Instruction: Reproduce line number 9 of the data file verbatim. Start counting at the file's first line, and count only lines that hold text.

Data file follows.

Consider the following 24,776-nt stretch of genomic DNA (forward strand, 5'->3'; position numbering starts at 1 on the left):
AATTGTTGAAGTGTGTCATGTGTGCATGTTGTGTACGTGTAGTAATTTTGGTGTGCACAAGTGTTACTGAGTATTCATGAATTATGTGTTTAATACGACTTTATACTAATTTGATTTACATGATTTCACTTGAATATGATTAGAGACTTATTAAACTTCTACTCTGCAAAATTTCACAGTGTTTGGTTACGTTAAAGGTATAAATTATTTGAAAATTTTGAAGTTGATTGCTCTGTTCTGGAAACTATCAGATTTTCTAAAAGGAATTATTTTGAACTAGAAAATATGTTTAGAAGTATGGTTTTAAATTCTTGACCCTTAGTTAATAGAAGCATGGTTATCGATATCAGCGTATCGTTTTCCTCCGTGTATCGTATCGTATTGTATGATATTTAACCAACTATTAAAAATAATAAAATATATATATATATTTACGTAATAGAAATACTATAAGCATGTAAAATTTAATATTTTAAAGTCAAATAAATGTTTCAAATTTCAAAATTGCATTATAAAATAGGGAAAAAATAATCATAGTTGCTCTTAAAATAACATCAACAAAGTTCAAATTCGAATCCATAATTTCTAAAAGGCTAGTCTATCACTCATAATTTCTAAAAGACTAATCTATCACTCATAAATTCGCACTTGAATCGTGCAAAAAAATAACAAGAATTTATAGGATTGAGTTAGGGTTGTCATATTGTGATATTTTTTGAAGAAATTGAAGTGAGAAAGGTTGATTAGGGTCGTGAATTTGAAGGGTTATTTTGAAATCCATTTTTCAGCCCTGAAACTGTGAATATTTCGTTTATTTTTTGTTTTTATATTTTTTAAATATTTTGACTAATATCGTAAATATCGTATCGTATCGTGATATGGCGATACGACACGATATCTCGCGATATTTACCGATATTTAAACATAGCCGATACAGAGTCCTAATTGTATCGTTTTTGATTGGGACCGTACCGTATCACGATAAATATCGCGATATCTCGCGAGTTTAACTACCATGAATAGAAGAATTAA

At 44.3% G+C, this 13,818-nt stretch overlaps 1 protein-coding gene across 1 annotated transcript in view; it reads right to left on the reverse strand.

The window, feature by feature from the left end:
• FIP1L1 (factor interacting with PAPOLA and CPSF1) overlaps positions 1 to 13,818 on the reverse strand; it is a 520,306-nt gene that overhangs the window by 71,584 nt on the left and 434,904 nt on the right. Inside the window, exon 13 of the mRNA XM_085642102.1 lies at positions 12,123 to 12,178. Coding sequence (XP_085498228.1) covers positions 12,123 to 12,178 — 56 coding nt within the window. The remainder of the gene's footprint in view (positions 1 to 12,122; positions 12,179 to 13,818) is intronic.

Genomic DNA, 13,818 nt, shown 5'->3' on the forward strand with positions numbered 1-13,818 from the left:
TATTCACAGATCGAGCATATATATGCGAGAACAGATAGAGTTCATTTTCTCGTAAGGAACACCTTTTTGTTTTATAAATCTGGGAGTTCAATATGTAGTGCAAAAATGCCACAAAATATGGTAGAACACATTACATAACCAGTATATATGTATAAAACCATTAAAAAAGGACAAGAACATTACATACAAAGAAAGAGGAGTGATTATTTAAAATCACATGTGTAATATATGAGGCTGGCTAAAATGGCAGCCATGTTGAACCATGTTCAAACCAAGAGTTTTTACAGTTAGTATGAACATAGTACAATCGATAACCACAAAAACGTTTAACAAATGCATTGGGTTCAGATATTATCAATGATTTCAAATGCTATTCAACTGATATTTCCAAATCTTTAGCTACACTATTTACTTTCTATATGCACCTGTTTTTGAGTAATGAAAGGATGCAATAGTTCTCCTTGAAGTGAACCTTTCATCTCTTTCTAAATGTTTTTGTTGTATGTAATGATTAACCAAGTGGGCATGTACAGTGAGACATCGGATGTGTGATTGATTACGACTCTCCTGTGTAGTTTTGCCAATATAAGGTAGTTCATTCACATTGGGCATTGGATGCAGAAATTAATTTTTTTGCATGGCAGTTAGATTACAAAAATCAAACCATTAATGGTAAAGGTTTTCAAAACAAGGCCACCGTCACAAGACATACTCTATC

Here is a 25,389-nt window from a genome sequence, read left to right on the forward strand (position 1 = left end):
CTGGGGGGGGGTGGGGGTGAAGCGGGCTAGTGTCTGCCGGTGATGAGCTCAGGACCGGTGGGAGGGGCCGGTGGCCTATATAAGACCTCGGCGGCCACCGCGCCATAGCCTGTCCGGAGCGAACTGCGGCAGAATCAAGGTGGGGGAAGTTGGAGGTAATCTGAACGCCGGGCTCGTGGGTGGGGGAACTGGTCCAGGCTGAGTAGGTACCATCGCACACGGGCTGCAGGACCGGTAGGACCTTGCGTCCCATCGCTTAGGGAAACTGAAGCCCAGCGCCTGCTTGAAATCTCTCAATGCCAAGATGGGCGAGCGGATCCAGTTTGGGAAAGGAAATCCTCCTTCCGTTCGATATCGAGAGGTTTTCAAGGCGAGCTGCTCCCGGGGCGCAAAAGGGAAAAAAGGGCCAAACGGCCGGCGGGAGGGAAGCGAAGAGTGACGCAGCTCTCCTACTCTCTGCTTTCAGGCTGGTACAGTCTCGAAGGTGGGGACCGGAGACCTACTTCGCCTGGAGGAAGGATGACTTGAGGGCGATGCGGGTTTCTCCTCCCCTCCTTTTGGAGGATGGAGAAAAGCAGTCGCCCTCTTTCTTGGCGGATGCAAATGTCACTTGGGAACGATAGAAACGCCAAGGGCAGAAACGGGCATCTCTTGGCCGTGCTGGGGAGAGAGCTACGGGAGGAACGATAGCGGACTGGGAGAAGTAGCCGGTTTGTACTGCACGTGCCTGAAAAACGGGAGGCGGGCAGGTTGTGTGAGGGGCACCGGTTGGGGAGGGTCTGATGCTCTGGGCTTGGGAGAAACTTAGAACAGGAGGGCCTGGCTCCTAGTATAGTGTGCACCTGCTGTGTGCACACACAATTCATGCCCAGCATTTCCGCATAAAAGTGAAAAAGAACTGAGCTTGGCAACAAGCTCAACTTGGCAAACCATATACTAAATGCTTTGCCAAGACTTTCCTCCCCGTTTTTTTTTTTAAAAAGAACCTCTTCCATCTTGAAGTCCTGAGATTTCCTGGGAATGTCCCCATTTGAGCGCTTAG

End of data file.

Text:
CTGGGGGGGGGTGGGGGTGAAGCGGGCTAGTGTCTGCCGGTGATGAGCTCAGGACCGGTGGGAGGGGCCGGTGGCCTATATAAGACCTCGGCGGCCACCGCGCCATAGCCTGTCCGGAGCGAACTGCGGCAGAATCAAGGTGGGGGAAGTTGGAGGTAATCTGAACGCCGGGCTCGTGGGTGGGGGAACTGGTCCAGGCTGAGTAGGTACCATCGCACACGGGCTGCAGGACCGGTAGGACCTTGCGTCCCATCGCTTAGGGAAACTGAAGCCCAGCGCCTGCTTGAAATCTCTCAATGCCAAGATGGGCGAGCGGATCCAGTTTGGGAAAGGAAATCCTCCTTCCGTTCGATATCGAGAGGTTTTCAAGGCGAGCTGCTCCCGGGGCGCAAAAGGGAAAAAAGGGCCAAACGGCCGGCGGGAGGGAAGCGAAGAGTGACGCAGCTCTCCTACTCTCTGCTTTCAGGCTGGTACAGTCTCGAAGGTGGGGACCGGAGACCTACTTCGCCTGGAGGAAGGATGACTTGAGGGCGATGCGGGTTTCTCCTCCCCTCCTTTTGGAGGATGGAGAAAAGCAGTCGCCCTCTTTCTTGGCGGATGCAAATGTCACTTGGGAACGATAGAAACGCCAAGGGCAGAAACGGGCATCTCTTGGCCGTGCTGGGGAGAGAGCTACGGGAGGAACGATAGCGGACTGGGAGAAGTAGCCGGTTTGTACTGCACGTGCCTGAAAAACGGGAGGCGGGCAGGTTGTGTGAGGGGCACCGGTTGGGGAGGGTCTGATGCTCTGGGCTTGGGAGAAACTTAGAACAGGAGGGCCTGGCTCCTAGTATAGTGTGCACCTGCTGTGTGCACACACAATTCATGCCCAGCATTTCCGCATAAAAGTGAAAAAGAACTGAGCTTGGCAACAAGCTCAACTTGGCAAACCATATACTAAATGCTTTGCCAAGACTTTCCTCCCCGTTTTTTTTTTTAAAAAGAACCTCTTCCATCTTGAAGTCCTGAGATTTCCTGGGAATGTCCCCATTTGAGCGCTTAG